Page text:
The joint opposition rejected the results. Shehbaz Sharif termed it the ‘dirtiest election in Pakistan’s history’. HRCP also raised questions over the election process and the failure of RTS. However, an APC was called in Islamabad where, despite JUI-F leader Maulana Fazl ur-Rehman’s strong protestations, the united opposition decided to join the parliament and contest the election for the leader of the House. The opposition parties gave a protest call in Islamabad but the show was extremely disappointing. Finally, they promised to release a White Paper on the 2018 election rigging but no such paper has come to the fore in the last two years and, it appears, that the united opposition has settled for what it had initially termed ‘a stolen mandate’.
Covering the polling process — a reporter’s account
Raza Hashmi who covered the polls as a reporter notes that the election engineering on the polling day was fairly obvious. “Associated with a prominent media house back in 2018, I was assigned to cover the polling day in NA 124, an important constituency of Lahore”, he recalls.
“It was 7 in the morning when I was all set to begin the first live hit outside a polling station in Gawalmandi when two army personnel asked me to leave the place immediately. Resisting their demand, I produced my official card approved by Election Commission of Pakistan which permitted me to observe polling, counting and result compilation process. But to my shock, they asked me to leave, saying that they had orders that no media person should be allowed inside the polling area.
Later, I faced a similar situation at another polling station in Choona Mandi area of Lahore where I had to confront the troops while trying to enter a polling station.
Not only did I have to face resistance by the authorities while performing my duties as a reporter, but I was also asked to censor myself. My channel pushed me and my other colleagues to ‘balance out’ the exit poll conversation with public [in favour of the PTI].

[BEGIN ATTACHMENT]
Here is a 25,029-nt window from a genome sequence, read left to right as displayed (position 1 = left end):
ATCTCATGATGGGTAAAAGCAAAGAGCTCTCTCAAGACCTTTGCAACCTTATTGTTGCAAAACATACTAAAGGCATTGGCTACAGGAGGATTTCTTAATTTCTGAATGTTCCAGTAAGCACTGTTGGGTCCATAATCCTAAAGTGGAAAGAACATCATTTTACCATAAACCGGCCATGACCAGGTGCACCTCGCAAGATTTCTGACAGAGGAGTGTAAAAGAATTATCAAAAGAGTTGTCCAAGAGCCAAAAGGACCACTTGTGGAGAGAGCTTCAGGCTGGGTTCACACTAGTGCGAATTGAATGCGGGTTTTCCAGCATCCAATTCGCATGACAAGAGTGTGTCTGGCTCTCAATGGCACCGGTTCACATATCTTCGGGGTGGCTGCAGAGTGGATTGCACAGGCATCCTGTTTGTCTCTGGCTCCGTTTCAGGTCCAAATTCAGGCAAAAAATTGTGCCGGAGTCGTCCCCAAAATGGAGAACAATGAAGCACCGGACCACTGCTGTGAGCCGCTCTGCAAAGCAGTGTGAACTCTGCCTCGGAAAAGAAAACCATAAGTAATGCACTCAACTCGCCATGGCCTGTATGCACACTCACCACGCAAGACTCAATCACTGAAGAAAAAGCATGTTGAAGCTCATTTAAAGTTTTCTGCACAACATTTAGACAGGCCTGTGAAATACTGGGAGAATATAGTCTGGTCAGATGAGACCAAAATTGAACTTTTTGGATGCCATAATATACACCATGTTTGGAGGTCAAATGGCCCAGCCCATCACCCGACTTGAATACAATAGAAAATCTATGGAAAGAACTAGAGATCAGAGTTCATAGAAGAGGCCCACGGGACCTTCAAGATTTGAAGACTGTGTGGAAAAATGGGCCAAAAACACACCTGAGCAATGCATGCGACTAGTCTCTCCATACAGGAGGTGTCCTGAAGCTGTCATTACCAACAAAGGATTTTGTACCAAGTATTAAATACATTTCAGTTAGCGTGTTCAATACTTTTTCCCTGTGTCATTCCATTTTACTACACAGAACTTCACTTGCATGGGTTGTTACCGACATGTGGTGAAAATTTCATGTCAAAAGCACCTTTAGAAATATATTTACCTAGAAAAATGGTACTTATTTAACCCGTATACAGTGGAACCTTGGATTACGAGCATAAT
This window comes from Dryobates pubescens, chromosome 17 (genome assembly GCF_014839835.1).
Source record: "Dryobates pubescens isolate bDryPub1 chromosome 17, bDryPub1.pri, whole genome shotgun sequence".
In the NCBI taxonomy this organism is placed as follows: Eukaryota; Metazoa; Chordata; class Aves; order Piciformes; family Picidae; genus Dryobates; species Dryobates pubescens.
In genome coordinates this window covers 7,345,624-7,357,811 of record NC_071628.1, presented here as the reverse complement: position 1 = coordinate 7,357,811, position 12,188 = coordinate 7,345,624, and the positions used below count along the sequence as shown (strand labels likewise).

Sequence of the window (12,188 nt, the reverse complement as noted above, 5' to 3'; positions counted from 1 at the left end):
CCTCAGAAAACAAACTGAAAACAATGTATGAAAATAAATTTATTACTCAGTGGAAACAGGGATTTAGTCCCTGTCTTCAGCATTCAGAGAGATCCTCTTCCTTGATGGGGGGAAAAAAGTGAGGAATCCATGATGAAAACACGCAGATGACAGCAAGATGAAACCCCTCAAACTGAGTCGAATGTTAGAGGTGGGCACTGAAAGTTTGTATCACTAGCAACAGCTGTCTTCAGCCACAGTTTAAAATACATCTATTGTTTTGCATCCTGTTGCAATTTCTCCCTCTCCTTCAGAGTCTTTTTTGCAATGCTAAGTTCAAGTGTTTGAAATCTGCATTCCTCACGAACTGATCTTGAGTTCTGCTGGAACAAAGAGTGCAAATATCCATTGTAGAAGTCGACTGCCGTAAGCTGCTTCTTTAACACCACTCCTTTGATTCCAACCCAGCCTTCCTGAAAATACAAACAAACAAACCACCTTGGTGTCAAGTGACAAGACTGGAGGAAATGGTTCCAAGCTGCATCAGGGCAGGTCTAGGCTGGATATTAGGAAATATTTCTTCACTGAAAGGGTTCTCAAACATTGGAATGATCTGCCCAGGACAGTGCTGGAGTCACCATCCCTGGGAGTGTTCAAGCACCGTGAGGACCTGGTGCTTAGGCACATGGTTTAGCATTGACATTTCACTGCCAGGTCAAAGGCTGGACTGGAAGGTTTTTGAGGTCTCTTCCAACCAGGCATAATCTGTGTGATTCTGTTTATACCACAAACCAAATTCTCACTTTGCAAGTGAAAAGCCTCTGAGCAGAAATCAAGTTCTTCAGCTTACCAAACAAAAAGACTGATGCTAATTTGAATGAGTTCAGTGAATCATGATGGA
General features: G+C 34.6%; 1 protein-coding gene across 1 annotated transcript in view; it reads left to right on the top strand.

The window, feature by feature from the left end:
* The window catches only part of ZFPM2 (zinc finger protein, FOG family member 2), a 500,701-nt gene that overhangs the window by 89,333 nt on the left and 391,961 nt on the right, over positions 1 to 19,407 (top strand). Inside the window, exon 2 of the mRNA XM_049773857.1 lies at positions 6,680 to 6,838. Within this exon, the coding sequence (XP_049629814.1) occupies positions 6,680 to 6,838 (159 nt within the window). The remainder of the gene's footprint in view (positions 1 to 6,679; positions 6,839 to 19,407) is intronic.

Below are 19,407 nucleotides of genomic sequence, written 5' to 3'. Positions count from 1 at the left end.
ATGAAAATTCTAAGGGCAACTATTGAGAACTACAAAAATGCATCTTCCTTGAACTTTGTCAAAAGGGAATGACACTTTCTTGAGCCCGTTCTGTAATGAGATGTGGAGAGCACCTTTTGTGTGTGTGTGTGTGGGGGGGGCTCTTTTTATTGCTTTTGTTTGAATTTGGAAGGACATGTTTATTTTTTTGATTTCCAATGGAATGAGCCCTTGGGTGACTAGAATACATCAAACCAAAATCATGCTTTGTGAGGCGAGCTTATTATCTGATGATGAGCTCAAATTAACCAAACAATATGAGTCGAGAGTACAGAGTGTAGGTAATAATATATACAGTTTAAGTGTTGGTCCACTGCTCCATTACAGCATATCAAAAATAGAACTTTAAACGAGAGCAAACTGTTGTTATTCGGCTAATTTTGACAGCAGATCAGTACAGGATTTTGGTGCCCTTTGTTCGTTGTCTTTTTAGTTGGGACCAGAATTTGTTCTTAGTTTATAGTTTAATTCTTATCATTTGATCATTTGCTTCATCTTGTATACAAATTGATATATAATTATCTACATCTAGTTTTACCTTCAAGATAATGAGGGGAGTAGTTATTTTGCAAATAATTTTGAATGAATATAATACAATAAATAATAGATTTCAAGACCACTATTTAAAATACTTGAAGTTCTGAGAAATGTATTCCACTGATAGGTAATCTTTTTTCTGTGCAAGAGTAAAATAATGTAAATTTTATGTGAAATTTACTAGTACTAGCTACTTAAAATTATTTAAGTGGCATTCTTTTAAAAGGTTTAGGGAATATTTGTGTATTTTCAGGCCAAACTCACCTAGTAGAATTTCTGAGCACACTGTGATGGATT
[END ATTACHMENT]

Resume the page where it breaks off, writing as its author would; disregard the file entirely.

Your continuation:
PTI’s polling agents also sought help against violations
Polling agents, even those from the PTI, approached us to get help in what they termed as open violation of rules by the officials, but we were not allowed to take them on air. During all this chaos, polling time ran out. We were instructed to go in search for results. My preparations for the same were done. I placed my reporting team in different offices of political parties. I was also sitting with a chief polling agent of a political party. We were both busy contacting our sources for the result and were compiling the result according to the information which was peeping into our database. A number of reporters were also at the office and It looked like a mini press club. All of us were sending the results to our offices with a coordinated effort.
At around 9 PM, we could only get 20 to 30 results from polling stations out of 400 plus stations when a man barged into the office and announced joyously that PML-N had won from NA 124.
Everybody was stunned. When asked about his source of information, he pointed at me, saying that my channel had announced the result just now. I was stunned as I had not given my channel any information because I did not have any information in the first place. The reporters started yelling at me, and the chief polling agent of PML-N was disturbed as he wanted to send the results to his higher command before it gets to the media.
Meanwhile, when I contacted my colleague covering the adjacent constituency NA 125, I found him in a situation worse than mine, as my channel had declared PTI candidate Yasmin Rashid the winner by 10 PM. The news was later proven false. Furious PML-N supporters surrounded him and he had to take refuge in a private car leaving his DSNG.
The purpose of this media manipulation was to create confusion, controversy and chaos. Elections were managed institutionally. To divert and disperse the focus of debate and criticism, media was used to create an atmosphere of uncertainty.”
The opinion of the relevant experts, facts gathered from reliable sources and a reporter’s account published above strengthen the claims that the general elections were engineered to bring the PTI into power.
Ailia Zehra is News Editor at NayaDaur Media.
Ali Warsi is Web editor at NayaDaur Media.
Raza Hashmi is a reporter based in Lahore.